#TGW: Born to Run

This is the latest in a summer-long #TGW series featuring student-athletes participating in the 2018 Fifth Street Bridge Program, Georgia Tech athletics’ summer internship program. 

Nahom Solomon is far away, yet right at home in Hillsboro, Ore., a picturesque spot for one of Georgia Tech’s greatest runners to continue to put in work.

Three weeks into a 10-week internship with Intel, the recent computer engineering graduate works and he runs so as to compete once more for the Yellow Jackets, thus merging the great passions in his young life.

You read that right. Solomon will run again for Tech.

First, he is weaving an interesting tale on the west side of Portland, where he’s not unusual as a Georgia Tech student-athlete on a summer internship. There are some 90 of those on active status.

He’s unique, though, in that this is his third turn with Intel, the massive technology company renowned for its semiconductor chips and microprocessors.

“What I do as an intern is in the first couple weeks lot of ramp-up and training to get familiar with my team,” he said. “I’m working on the cores here, your microprocessors, each of those processors is powered by different cores.”

Somebody somewhere, like Solomon, knows what all that means. Tech helped make him that way, and he’ll be back for more in the fall — as a graduate student.

It’s a stretch, really, to refer to his current stint as an internship.

He’s almost an Intel employee, working on salary with a living stipend.

Don’t be surprised if he ends up with that company down the road.

Solomon said, the chances are, “pretty good, normally, if you get what they call a satisfactory evaluation as long as they’re not in a hiring freeze. My situation is a little different. With the GEM Fellowship, chances are even greater.”

The National GEM Consortium, founded in 1976 at Notre Dame, funds scholarships for graduate degrees in minorities in engineering and sciences.

Solomon, whose parents are refugees from Eritrea, decided as a senior that he would return to Tech for another year, and chased the GEM Fellowship.

He got it. No wonder.

Solomon was named Georgia Tech’s male athlete of the year after earning All-America honors in cross country last fall, when he finished 22nd in the NCAA championship with a career-best time of 29:44.36, and then he set four school records in the indoor and outdoor track seasons.

Not to mention, he graduated last month with a grade point average above 3.8, was named the ACC cross country scholar-athlete of the year, and last week was named to the Google Cloud Academic All-America third team in cross country/track and field.

The fellowship will — in conjunction with Intel and Georgia Tech — pay for tuition and fees for Solomon’s year of graduate study, plus a $4,000 living stipend for each semester.

Combine that fellowship with the real world — “I didn’t like what they job market was telling me,” he said — and Solomon will be back in class on Aug. 20 in pursuit of a master’s degree in electrical and computer engineering. Since he did not compete as a freshman during the 2015 indoor track and field season, he’ll run again for the Jackets.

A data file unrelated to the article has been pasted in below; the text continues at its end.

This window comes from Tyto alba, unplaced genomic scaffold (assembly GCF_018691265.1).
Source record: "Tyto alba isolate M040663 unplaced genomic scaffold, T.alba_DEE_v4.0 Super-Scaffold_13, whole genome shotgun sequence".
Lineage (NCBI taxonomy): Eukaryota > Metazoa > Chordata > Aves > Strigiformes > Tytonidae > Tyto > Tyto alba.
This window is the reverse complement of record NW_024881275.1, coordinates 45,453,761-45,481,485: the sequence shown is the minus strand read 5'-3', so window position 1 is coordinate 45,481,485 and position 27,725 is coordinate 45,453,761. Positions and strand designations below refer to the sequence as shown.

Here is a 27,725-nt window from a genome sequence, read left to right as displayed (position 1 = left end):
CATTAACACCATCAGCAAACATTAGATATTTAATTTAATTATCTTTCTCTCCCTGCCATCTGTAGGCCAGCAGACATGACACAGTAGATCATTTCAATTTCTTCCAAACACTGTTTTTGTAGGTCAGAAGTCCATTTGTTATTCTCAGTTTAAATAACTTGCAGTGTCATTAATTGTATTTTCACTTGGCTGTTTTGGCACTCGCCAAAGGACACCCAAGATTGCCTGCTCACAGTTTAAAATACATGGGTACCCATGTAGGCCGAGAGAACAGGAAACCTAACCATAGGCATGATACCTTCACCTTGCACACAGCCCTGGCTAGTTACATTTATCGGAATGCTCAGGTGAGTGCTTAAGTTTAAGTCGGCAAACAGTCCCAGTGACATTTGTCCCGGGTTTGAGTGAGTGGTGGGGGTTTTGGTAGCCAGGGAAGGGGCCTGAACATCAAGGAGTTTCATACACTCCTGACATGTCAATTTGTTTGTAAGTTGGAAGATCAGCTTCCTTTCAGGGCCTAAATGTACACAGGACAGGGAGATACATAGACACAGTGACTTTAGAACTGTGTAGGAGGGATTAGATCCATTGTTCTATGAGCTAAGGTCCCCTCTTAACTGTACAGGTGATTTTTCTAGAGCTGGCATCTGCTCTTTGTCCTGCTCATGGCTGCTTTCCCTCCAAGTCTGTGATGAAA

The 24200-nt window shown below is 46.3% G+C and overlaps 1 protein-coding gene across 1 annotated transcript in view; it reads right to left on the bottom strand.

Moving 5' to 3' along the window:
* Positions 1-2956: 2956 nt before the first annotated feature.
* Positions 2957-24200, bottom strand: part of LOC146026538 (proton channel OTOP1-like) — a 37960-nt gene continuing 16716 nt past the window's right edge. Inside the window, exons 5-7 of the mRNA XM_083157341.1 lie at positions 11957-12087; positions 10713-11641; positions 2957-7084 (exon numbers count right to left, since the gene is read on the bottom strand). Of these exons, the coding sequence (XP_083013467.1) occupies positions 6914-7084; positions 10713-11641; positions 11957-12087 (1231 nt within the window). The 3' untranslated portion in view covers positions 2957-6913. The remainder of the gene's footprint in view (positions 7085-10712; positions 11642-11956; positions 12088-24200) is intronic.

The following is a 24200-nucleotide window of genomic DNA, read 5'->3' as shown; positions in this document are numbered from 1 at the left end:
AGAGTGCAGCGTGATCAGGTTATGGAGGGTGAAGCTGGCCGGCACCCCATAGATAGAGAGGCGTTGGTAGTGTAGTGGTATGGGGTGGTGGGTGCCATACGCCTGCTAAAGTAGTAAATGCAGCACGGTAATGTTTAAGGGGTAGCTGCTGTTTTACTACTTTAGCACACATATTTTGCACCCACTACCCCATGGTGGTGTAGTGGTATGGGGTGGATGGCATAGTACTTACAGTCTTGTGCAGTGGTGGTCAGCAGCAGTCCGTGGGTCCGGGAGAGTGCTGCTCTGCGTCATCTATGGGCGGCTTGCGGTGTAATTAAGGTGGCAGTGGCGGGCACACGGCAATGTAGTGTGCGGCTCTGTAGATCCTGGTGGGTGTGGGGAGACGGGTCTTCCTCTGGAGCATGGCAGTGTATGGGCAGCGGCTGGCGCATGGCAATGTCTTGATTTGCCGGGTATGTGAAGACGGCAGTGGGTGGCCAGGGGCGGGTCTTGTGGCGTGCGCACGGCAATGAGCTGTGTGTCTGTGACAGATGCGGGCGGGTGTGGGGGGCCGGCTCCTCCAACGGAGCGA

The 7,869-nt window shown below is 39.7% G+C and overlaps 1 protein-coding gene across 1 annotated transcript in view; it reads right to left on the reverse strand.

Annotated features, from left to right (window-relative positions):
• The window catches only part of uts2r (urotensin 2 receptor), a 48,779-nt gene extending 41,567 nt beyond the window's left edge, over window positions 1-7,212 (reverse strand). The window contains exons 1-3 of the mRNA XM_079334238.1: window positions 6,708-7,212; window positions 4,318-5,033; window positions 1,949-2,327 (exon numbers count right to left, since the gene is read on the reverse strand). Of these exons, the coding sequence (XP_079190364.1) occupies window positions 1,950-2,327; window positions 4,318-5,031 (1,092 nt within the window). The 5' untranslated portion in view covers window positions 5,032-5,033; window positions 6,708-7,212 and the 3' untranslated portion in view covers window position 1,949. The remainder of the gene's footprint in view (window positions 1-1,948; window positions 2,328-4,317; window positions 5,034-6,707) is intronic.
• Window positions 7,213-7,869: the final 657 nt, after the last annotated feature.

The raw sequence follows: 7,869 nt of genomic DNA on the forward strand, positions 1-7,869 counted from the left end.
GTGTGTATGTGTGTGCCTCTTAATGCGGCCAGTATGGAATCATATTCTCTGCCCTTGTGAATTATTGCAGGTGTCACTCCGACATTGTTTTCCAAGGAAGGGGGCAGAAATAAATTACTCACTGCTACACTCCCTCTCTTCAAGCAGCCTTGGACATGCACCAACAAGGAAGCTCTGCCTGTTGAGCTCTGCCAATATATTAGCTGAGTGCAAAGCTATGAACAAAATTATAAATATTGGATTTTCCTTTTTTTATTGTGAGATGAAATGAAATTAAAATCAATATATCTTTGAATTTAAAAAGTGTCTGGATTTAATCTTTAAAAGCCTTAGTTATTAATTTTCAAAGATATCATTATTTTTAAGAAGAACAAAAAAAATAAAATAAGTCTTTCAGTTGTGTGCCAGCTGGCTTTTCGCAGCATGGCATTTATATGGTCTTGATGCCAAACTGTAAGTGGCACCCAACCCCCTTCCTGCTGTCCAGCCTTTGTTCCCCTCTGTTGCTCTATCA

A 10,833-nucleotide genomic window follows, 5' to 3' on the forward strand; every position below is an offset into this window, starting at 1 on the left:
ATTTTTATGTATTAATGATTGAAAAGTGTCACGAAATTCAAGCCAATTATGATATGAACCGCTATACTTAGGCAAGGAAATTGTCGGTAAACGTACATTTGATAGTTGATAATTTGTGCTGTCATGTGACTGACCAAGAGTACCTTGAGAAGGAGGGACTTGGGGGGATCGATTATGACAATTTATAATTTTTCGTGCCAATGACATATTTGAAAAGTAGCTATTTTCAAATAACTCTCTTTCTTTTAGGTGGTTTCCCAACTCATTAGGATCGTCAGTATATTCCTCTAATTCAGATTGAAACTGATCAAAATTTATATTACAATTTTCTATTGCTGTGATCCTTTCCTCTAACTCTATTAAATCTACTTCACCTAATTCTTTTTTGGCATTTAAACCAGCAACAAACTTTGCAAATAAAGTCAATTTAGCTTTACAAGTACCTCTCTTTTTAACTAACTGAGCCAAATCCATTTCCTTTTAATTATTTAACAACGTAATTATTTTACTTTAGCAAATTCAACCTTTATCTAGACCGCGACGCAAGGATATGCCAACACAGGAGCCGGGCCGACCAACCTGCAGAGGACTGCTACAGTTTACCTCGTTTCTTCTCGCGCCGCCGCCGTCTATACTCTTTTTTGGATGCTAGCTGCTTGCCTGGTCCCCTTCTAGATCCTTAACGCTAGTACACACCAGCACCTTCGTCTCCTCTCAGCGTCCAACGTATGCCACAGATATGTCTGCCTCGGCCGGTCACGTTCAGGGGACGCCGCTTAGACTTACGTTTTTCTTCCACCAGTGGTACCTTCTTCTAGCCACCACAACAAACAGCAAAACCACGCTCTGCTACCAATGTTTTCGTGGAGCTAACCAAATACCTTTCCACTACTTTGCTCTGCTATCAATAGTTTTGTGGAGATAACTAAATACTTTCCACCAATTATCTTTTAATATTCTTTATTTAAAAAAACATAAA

It’s good news for Georgia Tech that one of the most decorated cross country and track and field athletes in school history has eligibility remaining.

Since coming from Shiloh High School in Snellville, Ga. in 2014, Solomon’s set school records in the indoor 5,000-meter run, indoor 3,000-meter run, outdoors 5,000-meter run and outdoors 10,000-meter run. He led all Tech athletes in every cross country event his final two seasons.

Solomon was born to run, but he knows when to slow down and talk.

He set his table as a sophomore when he bumped into Intel recruiter Tamara Wesley, for whom he worked as an intern for two summers in Fort Collins Colo. It was a simple meeting on campus, not a job fair.

“I keep a resume in my book case,” he said. “She became my manager . . . I like small groups, face-to-face meetings. They already know you’re pretty smart; you go to Georgia Tech. They want to see if your individual characteristics amplify your ability.”

The first summer was definitely the hardest.

“You’re still learning the vernacular, the work flow, constantly adjusting to different things. The second summer, you have more responsibilities. It was six weeks in the first internship to learn everything, two weeks in the second. This year, it’s a little more difficult because I’ve switched sites, and the environment is different.”

After finishing 19th in the 10k in the NCAA championships (29:46.96) on June 6, Solomon shut it down. He’s running again, though, and plans to run for Tech in the indoor season early next year.

He might run past that.

“I took 10 days off,” he said. “I’ll still be hopefully in the best shape of my life, and I’d like to run unattached [after the indoor season]. I don’t have to be in a Georgia Tech singlet, but I’d like to win a spot in a U.S.A. [outdoor] championship . . . I’m always either at work or running.”

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